Apple dominating Samsung in Japanese smartphone market
By Jay Alabaster
Nearly one in three smartphones sold in Japan last fiscal year was an iPhone, pushing Apple’s sales far ahead of main rival Samsung in the country, according to data published by a local research firm.
In the fiscal year ending March 31, smartphone vendors shipped 24.2 million devices in Japan, of which 30 percent were iPhones, making Apple the clear leader in the category, according to data vendor MM Research Institute. Samsung captured an 8.3 percent share, trailing Apple as well as domestic makers Sharp, Fujitsu and Sony.
Global data published recently has shown that the smartphone market is dominated by Apple and Samsung. IDC and Strategy Analytics estimated that Samsung overtook Apple for the top position in the January-to-March period, while iSuppli said Apple was the leader. A rough comparison of the numbers shows Japan makes up about five percent of the global smartphone market.
Apple and Samsung have traded the lead as they release new models, with Apple’s launch of the iPhone 4S late last year giving it a recent boost. Samsung is currently gearing up for the launch of its Galaxy S3 handset, due to go on sale worldwide over the next few months, while Apple is expected to release a new iPhone later in the year.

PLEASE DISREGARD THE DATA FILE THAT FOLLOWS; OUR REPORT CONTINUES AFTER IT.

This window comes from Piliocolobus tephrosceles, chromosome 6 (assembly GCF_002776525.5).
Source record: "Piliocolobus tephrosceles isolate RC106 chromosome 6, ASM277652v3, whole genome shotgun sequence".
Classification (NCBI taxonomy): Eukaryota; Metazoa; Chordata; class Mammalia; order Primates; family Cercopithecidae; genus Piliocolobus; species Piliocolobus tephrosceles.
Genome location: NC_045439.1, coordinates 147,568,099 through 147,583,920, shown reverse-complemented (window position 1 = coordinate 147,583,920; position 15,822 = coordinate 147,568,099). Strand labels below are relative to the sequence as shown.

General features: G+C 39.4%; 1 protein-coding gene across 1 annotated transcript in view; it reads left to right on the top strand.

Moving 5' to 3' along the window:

The iPhone 4S gained subscribers in Japan at a sharp pace last year, the first time an Apple phone has been carried by two operators in the country. Au joined Softbank in offering the device, leaving only DoCoMo among Japan’s main three operators without the phone. All three offer handsets from Samsung’s portfolio.
The data from MM showed that smartphones made up 57 percent of total mobile shipments during the fiscal year, pushing Apple to number two in the overall Japanese handset market, behind Fujitsu. The growing smartphone market has lifted Japan’s once-stagnant mobile market, pushing total shipments to 42.7 million, the first time in four years that number has topped 40 million.
Apple and Samsung are locked in patent battles in many countries, including Japan, each aiming to block sales of the other’s products.
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